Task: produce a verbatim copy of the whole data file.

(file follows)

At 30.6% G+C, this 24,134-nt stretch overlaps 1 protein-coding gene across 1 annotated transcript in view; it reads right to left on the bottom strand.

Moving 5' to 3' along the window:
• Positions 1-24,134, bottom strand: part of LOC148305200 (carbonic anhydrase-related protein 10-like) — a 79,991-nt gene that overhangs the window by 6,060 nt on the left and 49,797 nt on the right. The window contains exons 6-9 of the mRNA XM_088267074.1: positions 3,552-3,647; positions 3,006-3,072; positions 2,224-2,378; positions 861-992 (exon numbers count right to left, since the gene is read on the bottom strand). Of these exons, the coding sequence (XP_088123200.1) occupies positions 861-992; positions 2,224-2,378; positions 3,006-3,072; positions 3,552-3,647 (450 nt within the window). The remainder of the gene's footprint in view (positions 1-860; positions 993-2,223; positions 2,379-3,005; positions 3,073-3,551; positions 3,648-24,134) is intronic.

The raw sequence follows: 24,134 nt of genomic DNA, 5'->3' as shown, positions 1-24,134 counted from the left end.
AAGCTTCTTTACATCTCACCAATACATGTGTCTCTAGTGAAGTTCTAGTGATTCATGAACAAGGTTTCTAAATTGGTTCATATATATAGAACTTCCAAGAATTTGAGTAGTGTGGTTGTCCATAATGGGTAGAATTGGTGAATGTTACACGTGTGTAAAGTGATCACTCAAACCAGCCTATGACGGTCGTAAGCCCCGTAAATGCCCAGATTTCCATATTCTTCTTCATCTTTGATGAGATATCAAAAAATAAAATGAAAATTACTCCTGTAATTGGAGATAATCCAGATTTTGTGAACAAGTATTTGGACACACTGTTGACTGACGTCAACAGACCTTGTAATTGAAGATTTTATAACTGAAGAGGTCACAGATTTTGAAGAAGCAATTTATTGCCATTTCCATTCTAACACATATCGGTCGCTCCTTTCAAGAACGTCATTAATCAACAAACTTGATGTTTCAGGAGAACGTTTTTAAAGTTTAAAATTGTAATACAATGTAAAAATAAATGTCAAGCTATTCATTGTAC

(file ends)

At 30.6% G+C, this 24,134-nt stretch overlaps 1 protein-coding gene across 1 annotated transcript in view; it reads right to left on the bottom strand.

Moving 5' to 3' along the window:
• Positions 1-24,134, bottom strand: part of LOC148305200 (carbonic anhydrase-related protein 10-like) — a 79,991-nt gene that overhangs the window by 6,060 nt on the left and 49,797 nt on the right. The window contains exons 6-9 of the mRNA XM_088267074.1: positions 3,552-3,647; positions 3,006-3,072; positions 2,224-2,378; positions 861-992 (exon numbers count right to left, since the gene is read on the bottom strand). Of these exons, the coding sequence (XP_088123200.1) occupies positions 861-992; positions 2,224-2,378; positions 3,006-3,072; positions 3,552-3,647 (450 nt within the window). The remainder of the gene's footprint in view (positions 1-860; positions 993-2,223; positions 2,379-3,005; positions 3,073-3,551; positions 3,648-24,134) is intronic.

The raw sequence follows: 24,134 nt of genomic DNA, 5'->3' as shown, positions 1-24,134 counted from the left end.
AAGCTTCTTTACATCTCACCAATACATGTGTCTCTAGTGAAGTTCTAGTGATTCATGAACAAGGTTTCTAAATTGGTTCATATATATAGAACTTCCAAGAATTTGAGTAGTGTGGTTGTCCATAATGGGTAGAATTGGTGAATGTTACACGTGTGTAAAGTGATCACTCAAACCAGCCTATGACGGTCGTAAGCCCCGTAAATGCCCAGATTTCCATATTCTTCTTCATCTTTGATGAGATATCAAAAAATAAAATGAAAATTACTCCTGTAATTGGAGATAATCCAGATTTTGTGAACAAGTATTTGGACACACTGTTGACTGACGTCAACAGACCTTGTAATTGAAGATTTTATAACTGAAGAGGTCACAGATTTTGAAGAAGCAATTTATTGCCATTTCCATTCTAACACATATCGGTCGCTCCTTTCAAGAACGTCATTAATCAACAAACTTGATGTTTCAGGAGAACGTTTTTAAAGTTTAAAATTGTAATACAATGTAAAAATAAATGTCAAGCTATTCATTGTAC